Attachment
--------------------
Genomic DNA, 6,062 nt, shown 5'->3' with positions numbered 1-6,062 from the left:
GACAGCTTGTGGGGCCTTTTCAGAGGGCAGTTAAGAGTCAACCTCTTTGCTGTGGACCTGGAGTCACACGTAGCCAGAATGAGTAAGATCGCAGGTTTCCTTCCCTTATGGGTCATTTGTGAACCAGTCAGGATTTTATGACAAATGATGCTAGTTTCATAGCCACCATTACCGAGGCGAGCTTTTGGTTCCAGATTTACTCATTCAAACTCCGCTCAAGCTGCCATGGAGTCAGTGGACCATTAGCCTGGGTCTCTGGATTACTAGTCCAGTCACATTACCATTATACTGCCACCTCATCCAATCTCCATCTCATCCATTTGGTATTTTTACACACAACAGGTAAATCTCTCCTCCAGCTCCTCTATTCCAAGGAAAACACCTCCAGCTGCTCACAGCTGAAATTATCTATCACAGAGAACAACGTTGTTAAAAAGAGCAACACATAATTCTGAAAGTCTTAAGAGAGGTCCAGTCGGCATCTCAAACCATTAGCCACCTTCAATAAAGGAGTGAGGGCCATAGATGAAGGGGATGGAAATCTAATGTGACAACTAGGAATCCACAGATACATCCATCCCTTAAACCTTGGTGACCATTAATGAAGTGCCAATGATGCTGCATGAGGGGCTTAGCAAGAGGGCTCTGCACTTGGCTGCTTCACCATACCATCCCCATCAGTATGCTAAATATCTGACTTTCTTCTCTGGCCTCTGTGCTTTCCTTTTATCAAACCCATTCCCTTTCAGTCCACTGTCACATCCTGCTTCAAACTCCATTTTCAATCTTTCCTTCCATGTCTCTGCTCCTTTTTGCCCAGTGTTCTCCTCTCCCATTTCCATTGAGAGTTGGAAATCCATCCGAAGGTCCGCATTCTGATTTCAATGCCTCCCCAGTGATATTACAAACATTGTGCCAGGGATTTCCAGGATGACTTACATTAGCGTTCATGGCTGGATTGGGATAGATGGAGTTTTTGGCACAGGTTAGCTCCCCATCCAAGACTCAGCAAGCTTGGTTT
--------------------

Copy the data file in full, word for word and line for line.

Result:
Genomic DNA, 6,062 nt, shown 5'->3' with positions numbered 1-6,062 from the left:
GACAGCTTGTGGGGCCTTTTCAGAGGGCAGTTAAGAGTCAACCTCTTTGCTGTGGACCTGGAGTCACACGTAGCCAGAATGAGTAAGATCGCAGGTTTCCTTCCCTTATGGGTCATTTGTGAACCAGTCAGGATTTTATGACAAATGATGCTAGTTTCATAGCCACCATTACCGAGGCGAGCTTTTGGTTCCAGATTTACTCATTCAAACTCCGCTCAAGCTGCCATGGAGTCAGTGGACCATTAGCCTGGGTCTCTGGATTACTAGTCCAGTCACATTACCATTATACTGCCACCTCATCCAATCTCCATCTCATCCATTTGGTATTTTTACACACAACAGGTAAATCTCTCCTCCAGCTCCTCTATTCCAAGGAAAACACCTCCAGCTGCTCACAGCTGAAATTATCTATCACAGAGAACAACGTTGTTAAAAAGAGCAACACATAATTCTGAAAGTCTTAAGAGAGGTCCAGTCGGCATCTCAAACCATTAGCCACCTTCAATAAAGGAGTGAGGGCCATAGATGAAGGGGATGGAAATCTAATGTGACAACTAGGAATCCACAGATACATCCATCCCTTAAACCTTGGTGACCATTAATGAAGTGCCAATGATGCTGCATGAGGGGCTTAGCAAGAGGGCTCTGCACTTGGCTGCTTCACCATACCATCCCCATCAGTATGCTAAATATCTGACTTTCTTCTCTGGCCTCTGTGCTTTCCTTTTATCAAACCCATTCCCTTTCAGTCCACTGTCACATCCTGCTTCAAACTCCATTTTCAATCTTTCCTTCCATGTCTCTGCTCCTTTTTGCCCAGTGTTCTCCTCTCCCATTTCCATTGAGAGTTGGAAATCCATCCGAAGGTCCGCATTCTGATTTCAATGCCTCCCCAGTGATATTACAAACATTGTGCCAGGGATTTCCAGGATGACTTACATTAGCGTTCATGGCTGGATTGGGATAGATGGAGTTTTTGGCACAGGTTAGCTCCCCATCCAAGACTCAGCAAGCTTGGTTT